Nine twenty five. Aesop gets his breakfast in a few minutes. I exercise my freedom wherever I can. It’s a beautiful day, with the high temperature predicted to be 90 degrees. I just paid my insurance bill. I’m glad August is over. September is the month when school starts in my city.
I can remember the feeling of returning to school in Stride Rite shoes, either waffle stompers or wallabies, periwinkle cords, and a homemade shirt. I smell my lunch thermos. Scooby Doo or Speed Buggy was the theme. I see the old playground. Monkey bars and structures for climbing on, swings, and a slide. The fierce sun made the asphalt stink like tar. Some of the girls wore Bluebird or Brownie uniforms on certain days. We sang patriotic songs without really knowing what they meant. I was fascinated with dinosaurs, so I started a collection of books, posters, and stickers about them. Mom didn’t approve of this, but she went along with it. It’s strange, I can feel what it was like to be seven years old. The teacher hated me, but some of the other kids were nice. I began piano lessons the same year. I rode my bike to get my weekly lesson early in the morning, then went directly to school.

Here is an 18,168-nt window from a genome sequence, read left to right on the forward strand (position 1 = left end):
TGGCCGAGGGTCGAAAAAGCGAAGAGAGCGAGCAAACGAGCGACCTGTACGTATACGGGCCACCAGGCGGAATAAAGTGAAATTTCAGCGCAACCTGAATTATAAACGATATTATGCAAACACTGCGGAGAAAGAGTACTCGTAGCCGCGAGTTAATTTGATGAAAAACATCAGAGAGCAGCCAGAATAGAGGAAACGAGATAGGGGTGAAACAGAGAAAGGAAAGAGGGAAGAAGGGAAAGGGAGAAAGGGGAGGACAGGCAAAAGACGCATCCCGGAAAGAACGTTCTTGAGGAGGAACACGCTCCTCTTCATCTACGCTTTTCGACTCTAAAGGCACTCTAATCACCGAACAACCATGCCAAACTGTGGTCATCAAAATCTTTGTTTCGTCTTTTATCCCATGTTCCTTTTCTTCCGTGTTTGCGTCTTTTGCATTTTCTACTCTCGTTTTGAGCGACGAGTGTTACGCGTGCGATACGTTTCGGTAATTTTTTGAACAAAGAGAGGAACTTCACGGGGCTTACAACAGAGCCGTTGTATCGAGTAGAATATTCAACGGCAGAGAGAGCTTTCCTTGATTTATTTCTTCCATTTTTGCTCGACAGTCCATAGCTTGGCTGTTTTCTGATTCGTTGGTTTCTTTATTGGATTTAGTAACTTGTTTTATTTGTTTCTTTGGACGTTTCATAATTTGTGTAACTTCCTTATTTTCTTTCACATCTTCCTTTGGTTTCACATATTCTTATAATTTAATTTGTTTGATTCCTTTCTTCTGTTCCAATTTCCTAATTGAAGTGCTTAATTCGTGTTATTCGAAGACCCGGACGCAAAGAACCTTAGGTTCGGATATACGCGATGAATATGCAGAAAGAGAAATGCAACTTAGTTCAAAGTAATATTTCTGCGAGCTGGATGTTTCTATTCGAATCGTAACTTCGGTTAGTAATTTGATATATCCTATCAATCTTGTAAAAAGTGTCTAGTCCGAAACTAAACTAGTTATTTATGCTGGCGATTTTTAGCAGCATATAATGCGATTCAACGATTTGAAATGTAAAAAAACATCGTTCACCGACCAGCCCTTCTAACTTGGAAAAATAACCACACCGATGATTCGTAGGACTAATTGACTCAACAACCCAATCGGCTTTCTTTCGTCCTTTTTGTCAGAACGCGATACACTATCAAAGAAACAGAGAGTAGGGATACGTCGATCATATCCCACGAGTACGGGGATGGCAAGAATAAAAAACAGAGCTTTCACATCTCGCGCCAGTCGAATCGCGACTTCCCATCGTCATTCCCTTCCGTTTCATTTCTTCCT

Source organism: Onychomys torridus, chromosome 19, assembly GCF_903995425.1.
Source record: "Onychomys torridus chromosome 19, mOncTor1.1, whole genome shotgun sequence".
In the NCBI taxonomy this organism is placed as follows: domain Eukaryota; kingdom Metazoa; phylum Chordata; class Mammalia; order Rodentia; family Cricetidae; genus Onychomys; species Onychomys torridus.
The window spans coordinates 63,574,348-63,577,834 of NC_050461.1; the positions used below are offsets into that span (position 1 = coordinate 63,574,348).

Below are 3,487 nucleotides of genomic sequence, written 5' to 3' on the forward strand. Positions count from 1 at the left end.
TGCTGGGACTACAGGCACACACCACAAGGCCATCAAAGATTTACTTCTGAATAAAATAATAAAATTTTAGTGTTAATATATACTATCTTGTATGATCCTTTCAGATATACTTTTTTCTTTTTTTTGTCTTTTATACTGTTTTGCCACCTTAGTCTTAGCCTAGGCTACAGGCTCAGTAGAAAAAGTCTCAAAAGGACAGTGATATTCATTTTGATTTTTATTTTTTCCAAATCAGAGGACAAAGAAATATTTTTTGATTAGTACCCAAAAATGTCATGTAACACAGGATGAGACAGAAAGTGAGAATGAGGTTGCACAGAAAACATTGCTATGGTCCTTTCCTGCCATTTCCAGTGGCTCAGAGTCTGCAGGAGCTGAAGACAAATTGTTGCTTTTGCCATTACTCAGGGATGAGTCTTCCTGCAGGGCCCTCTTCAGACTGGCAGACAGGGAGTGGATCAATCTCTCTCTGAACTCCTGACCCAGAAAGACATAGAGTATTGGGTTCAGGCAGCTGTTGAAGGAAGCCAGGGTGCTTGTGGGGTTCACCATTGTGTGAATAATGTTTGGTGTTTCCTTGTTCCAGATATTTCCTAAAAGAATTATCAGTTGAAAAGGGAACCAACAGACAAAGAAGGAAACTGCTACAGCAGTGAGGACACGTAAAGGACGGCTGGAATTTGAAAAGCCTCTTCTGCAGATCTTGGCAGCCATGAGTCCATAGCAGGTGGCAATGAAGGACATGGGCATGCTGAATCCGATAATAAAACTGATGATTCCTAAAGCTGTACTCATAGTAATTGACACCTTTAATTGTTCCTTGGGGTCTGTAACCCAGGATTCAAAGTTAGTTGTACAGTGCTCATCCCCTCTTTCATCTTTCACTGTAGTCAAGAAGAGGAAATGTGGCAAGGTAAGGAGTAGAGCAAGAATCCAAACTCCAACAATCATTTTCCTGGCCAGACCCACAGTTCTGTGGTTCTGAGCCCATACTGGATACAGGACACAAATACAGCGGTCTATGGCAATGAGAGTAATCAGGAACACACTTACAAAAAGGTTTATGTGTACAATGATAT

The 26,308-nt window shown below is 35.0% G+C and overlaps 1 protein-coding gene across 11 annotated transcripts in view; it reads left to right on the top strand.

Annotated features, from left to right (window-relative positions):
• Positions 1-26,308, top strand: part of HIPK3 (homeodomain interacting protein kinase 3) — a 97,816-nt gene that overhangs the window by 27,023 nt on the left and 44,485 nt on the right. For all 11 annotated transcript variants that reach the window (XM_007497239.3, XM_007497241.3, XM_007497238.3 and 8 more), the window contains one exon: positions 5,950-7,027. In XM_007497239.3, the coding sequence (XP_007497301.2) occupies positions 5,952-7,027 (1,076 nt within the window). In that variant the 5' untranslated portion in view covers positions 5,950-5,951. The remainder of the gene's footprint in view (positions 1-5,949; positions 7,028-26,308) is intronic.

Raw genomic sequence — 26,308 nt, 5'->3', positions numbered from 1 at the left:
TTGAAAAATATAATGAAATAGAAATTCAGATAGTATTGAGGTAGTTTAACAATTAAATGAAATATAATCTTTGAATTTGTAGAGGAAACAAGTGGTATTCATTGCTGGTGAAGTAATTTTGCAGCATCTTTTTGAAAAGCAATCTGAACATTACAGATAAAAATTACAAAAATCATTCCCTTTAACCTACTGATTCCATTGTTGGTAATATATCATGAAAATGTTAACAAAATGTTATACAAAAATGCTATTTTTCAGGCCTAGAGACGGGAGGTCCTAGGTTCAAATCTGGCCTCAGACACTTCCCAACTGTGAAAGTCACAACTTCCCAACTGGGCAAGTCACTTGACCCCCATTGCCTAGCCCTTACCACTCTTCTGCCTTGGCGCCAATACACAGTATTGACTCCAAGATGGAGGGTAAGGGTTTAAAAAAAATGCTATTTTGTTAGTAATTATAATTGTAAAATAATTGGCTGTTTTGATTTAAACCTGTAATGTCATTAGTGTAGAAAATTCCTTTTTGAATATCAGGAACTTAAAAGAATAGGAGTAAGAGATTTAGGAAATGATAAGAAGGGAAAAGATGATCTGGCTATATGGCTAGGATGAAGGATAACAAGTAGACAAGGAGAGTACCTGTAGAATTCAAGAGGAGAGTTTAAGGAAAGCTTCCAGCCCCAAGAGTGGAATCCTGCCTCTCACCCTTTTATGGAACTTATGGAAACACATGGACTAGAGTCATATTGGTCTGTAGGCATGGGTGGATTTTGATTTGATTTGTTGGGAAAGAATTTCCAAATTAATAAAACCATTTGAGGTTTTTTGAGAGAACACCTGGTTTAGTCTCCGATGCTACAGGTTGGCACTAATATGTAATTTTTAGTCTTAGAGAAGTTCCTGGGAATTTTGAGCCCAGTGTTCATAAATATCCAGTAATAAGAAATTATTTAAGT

Mrs Weight lived in the green house at the end of Fremont. Her son had a dachshund named Sergeant Pepper. They called him Sarge. Every Christmas she held a recital of all her students. These were nerve wracking, and I don’t recall them very well. I studied with her for six years, then finally quit and dedicated myself to drum lessons with Ken. Mrs Weight was upset because she didn’t approve of rock and roll… Speaking of which, I ordered the 40th Anniversary edition of A Farewell to Kings by Rush. It should be kind of emotional for me, reminding me of past joys and disappointments. “Madrigal” ought to be particularly sweet.